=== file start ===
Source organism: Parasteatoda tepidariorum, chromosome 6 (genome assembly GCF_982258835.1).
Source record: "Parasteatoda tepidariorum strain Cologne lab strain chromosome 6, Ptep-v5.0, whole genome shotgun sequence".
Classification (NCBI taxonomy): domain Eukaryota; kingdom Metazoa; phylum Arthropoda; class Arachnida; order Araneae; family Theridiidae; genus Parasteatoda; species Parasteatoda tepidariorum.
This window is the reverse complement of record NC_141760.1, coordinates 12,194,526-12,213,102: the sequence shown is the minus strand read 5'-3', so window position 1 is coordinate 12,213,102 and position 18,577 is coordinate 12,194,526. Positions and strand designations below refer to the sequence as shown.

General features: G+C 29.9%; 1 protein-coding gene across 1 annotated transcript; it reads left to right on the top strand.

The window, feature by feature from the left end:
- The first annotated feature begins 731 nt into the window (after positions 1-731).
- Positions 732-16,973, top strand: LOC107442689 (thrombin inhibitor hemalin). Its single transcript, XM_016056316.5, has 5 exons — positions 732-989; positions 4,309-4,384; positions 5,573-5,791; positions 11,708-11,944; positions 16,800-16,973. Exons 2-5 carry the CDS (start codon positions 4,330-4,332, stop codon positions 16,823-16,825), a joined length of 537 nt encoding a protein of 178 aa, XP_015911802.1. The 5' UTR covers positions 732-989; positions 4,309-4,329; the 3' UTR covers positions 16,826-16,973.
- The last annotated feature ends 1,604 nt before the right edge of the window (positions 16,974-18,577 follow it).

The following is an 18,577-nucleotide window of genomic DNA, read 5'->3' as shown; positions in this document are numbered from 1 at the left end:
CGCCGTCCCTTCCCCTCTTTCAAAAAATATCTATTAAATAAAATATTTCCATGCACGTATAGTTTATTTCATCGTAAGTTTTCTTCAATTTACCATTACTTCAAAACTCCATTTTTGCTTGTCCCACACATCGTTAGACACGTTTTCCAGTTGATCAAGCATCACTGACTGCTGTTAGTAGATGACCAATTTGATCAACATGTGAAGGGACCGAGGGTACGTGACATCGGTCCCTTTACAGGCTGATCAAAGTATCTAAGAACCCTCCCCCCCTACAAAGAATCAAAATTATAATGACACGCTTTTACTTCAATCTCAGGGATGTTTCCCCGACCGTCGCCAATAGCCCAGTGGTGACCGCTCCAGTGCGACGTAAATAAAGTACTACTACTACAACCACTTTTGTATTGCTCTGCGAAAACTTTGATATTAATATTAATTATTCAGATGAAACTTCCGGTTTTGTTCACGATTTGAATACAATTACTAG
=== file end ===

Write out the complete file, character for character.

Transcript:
Source organism: Parasteatoda tepidariorum, chromosome 6 (genome assembly GCF_982258835.1).
Source record: "Parasteatoda tepidariorum strain Cologne lab strain chromosome 6, Ptep-v5.0, whole genome shotgun sequence".
Classification (NCBI taxonomy): domain Eukaryota; kingdom Metazoa; phylum Arthropoda; class Arachnida; order Araneae; family Theridiidae; genus Parasteatoda; species Parasteatoda tepidariorum.
This window is the reverse complement of record NC_141760.1, coordinates 12,194,526-12,213,102: the sequence shown is the minus strand read 5'-3', so window position 1 is coordinate 12,213,102 and position 18,577 is coordinate 12,194,526. Positions and strand designations below refer to the sequence as shown.

General features: G+C 29.9%; 1 protein-coding gene across 1 annotated transcript; it reads left to right on the top strand.

The window, feature by feature from the left end:
- The first annotated feature begins 731 nt into the window (after positions 1-731).
- Positions 732-16,973, top strand: LOC107442689 (thrombin inhibitor hemalin). Its single transcript, XM_016056316.5, has 5 exons — positions 732-989; positions 4,309-4,384; positions 5,573-5,791; positions 11,708-11,944; positions 16,800-16,973. Exons 2-5 carry the CDS (start codon positions 4,330-4,332, stop codon positions 16,823-16,825), a joined length of 537 nt encoding a protein of 178 aa, XP_015911802.1. The 5' UTR covers positions 732-989; positions 4,309-4,329; the 3' UTR covers positions 16,826-16,973.
- The last annotated feature ends 1,604 nt before the right edge of the window (positions 16,974-18,577 follow it).

The following is an 18,577-nucleotide window of genomic DNA, read 5'->3' as shown; positions in this document are numbered from 1 at the left end:
CGCCGTCCCTTCCCCTCTTTCAAAAAATATCTATTAAATAAAATATTTCCATGCACGTATAGTTTATTTCATCGTAAGTTTTCTTCAATTTACCATTACTTCAAAACTCCATTTTTGCTTGTCCCACACATCGTTAGACACGTTTTCCAGTTGATCAAGCATCACTGACTGCTGTTAGTAGATGACCAATTTGATCAACATGTGAAGGGACCGAGGGTACGTGACATCGGTCCCTTTACAGGCTGATCAAAGTATCTAAGAACCCTCCCCCCCTACAAAGAATCAAAATTATAATGACACGCTTTTACTTCAATCTCAGGGATGTTTCCCCGACCGTCGCCAATAGCCCAGTGGTGACCGCTCCAGTGCGACGTAAATAAAGTACTACTACTACAACCACTTTTGTATTGCTCTGCGAAAACTTTGATATTAATATTAATTATTCAGATGAAACTTCCGGTTTTGTTCACGATTTGAATACAATTACTAG